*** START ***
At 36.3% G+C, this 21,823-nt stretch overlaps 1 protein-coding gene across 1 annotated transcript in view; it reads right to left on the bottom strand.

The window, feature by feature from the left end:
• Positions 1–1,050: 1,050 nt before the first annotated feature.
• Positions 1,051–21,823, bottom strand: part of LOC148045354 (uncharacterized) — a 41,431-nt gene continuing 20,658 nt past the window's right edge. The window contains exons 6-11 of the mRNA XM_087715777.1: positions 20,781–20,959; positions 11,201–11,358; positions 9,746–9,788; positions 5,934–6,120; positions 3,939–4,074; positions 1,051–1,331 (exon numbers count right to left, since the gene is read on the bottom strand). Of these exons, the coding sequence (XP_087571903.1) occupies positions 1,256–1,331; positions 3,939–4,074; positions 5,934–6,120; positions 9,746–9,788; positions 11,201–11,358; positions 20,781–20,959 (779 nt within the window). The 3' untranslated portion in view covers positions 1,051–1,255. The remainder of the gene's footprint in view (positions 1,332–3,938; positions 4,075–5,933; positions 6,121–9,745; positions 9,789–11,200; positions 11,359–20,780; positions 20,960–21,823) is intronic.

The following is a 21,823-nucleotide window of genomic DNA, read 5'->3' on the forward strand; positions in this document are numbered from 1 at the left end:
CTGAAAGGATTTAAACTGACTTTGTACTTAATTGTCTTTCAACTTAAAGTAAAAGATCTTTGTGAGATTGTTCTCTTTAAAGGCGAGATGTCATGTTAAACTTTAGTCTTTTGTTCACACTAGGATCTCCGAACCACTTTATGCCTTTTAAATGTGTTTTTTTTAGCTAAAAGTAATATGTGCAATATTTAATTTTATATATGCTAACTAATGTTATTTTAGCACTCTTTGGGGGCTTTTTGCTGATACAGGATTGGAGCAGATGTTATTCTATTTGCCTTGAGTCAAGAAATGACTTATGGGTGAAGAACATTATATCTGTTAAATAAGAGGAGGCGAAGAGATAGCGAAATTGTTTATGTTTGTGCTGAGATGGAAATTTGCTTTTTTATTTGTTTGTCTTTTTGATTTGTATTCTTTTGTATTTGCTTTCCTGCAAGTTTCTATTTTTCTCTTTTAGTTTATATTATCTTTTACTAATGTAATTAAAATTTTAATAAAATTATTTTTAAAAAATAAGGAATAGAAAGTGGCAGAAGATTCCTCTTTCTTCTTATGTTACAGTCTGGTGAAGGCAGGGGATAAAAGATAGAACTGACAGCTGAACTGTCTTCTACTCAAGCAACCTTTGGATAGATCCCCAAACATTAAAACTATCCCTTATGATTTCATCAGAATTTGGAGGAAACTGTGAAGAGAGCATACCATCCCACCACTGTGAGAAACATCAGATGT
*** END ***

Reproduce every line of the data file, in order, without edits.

At 36.3% G+C, this 21,823-nt stretch overlaps 1 protein-coding gene across 1 annotated transcript in view; it reads right to left on the bottom strand.

The window, feature by feature from the left end:
• Positions 1–1,050: 1,050 nt before the first annotated feature.
• Positions 1,051–21,823, bottom strand: part of LOC148045354 (uncharacterized) — a 41,431-nt gene continuing 20,658 nt past the window's right edge. The window contains exons 6-11 of the mRNA XM_087715777.1: positions 20,781–20,959; positions 11,201–11,358; positions 9,746–9,788; positions 5,934–6,120; positions 3,939–4,074; positions 1,051–1,331 (exon numbers count right to left, since the gene is read on the bottom strand). Of these exons, the coding sequence (XP_087571903.1) occupies positions 1,256–1,331; positions 3,939–4,074; positions 5,934–6,120; positions 9,746–9,788; positions 11,201–11,358; positions 20,781–20,959 (779 nt within the window). The 3' untranslated portion in view covers positions 1,051–1,255. The remainder of the gene's footprint in view (positions 1,332–3,938; positions 4,075–5,933; positions 6,121–9,745; positions 9,789–11,200; positions 11,359–20,780; positions 20,960–21,823) is intronic.

The following is a 21,823-nucleotide window of genomic DNA, read 5'->3' on the forward strand; positions in this document are numbered from 1 at the left end:
CTGAAAGGATTTAAACTGACTTTGTACTTAATTGTCTTTCAACTTAAAGTAAAAGATCTTTGTGAGATTGTTCTCTTTAAAGGCGAGATGTCATGTTAAACTTTAGTCTTTTGTTCACACTAGGATCTCCGAACCACTTTATGCCTTTTAAATGTGTTTTTTTTAGCTAAAAGTAATATGTGCAATATTTAATTTTATATATGCTAACTAATGTTATTTTAGCACTCTTTGGGGGCTTTTTGCTGATACAGGATTGGAGCAGATGTTATTCTATTTGCCTTGAGTCAAGAAATGACTTATGGGTGAAGAACATTATATCTGTTAAATAAGAGGAGGCGAAGAGATAGCGAAATTGTTTATGTTTGTGCTGAGATGGAAATTTGCTTTTTTATTTGTTTGTCTTTTTGATTTGTATTCTTTTGTATTTGCTTTCCTGCAAGTTTCTATTTTTCTCTTTTAGTTTATATTATCTTTTACTAATGTAATTAAAATTTTAATAAAATTATTTTTAAAAAATAAGGAATAGAAAGTGGCAGAAGATTCCTCTTTCTTCTTATGTTACAGTCTGGTGAAGGCAGGGGATAAAAGATAGAACTGACAGCTGAACTGTCTTCTACTCAAGCAACCTTTGGATAGATCCCCAAACATTAAAACTATCCCTTATGATTTCATCAGAATTTGGAGGAAACTGTGAAGAGAGCATACCATCCCACCACTGTGAGAAACATCAGATGT